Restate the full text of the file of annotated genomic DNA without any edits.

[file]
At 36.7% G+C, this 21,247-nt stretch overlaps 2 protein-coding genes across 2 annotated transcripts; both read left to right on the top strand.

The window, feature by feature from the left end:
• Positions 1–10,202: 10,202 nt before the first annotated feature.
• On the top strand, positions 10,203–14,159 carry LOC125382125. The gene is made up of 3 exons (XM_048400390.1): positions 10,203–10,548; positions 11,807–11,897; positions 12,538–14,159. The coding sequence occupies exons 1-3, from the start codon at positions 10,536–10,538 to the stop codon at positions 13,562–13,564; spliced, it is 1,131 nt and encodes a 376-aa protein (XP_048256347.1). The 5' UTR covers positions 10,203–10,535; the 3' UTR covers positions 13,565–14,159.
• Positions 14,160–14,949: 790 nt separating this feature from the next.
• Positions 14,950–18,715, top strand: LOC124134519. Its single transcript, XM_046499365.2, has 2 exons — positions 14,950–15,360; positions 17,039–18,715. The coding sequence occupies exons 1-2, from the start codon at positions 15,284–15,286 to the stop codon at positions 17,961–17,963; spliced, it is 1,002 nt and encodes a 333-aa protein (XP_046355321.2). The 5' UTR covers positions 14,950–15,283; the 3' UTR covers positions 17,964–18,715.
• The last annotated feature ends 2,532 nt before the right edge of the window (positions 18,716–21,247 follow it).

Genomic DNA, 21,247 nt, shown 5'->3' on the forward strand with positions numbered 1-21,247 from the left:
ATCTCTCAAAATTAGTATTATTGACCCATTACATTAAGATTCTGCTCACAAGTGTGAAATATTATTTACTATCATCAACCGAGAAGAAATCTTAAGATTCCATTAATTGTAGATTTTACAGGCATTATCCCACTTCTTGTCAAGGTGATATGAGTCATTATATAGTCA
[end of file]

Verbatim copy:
At 36.7% G+C, this 21,247-nt stretch overlaps 2 protein-coding genes across 2 annotated transcripts; both read left to right on the top strand.

The window, feature by feature from the left end:
• Positions 1–10,202: 10,202 nt before the first annotated feature.
• On the top strand, positions 10,203–14,159 carry LOC125382125. The gene is made up of 3 exons (XM_048400390.1): positions 10,203–10,548; positions 11,807–11,897; positions 12,538–14,159. The coding sequence occupies exons 1-3, from the start codon at positions 10,536–10,538 to the stop codon at positions 13,562–13,564; spliced, it is 1,131 nt and encodes a 376-aa protein (XP_048256347.1). The 5' UTR covers positions 10,203–10,535; the 3' UTR covers positions 13,565–14,159.
• Positions 14,160–14,949: 790 nt separating this feature from the next.
• Positions 14,950–18,715, top strand: LOC124134519. Its single transcript, XM_046499365.2, has 2 exons — positions 14,950–15,360; positions 17,039–18,715. The coding sequence occupies exons 1-2, from the start codon at positions 15,284–15,286 to the stop codon at positions 17,961–17,963; spliced, it is 1,002 nt and encodes a 333-aa protein (XP_046355321.2). The 5' UTR covers positions 14,950–15,283; the 3' UTR covers positions 17,964–18,715.
• The last annotated feature ends 2,532 nt before the right edge of the window (positions 18,716–21,247 follow it).

Genomic DNA, 21,247 nt, shown 5'->3' on the forward strand with positions numbered 1-21,247 from the left:
ATCTCTCAAAATTAGTATTATTGACCCATTACATTAAGATTCTGCTCACAAGTGTGAAATATTATTTACTATCATCAACCGAGAAGAAATCTTAAGATTCCATTAATTGTAGATTTTACAGGCATTATCCCACTTCTTGTCAAGGTGATATGAGTCATTATATAGTCA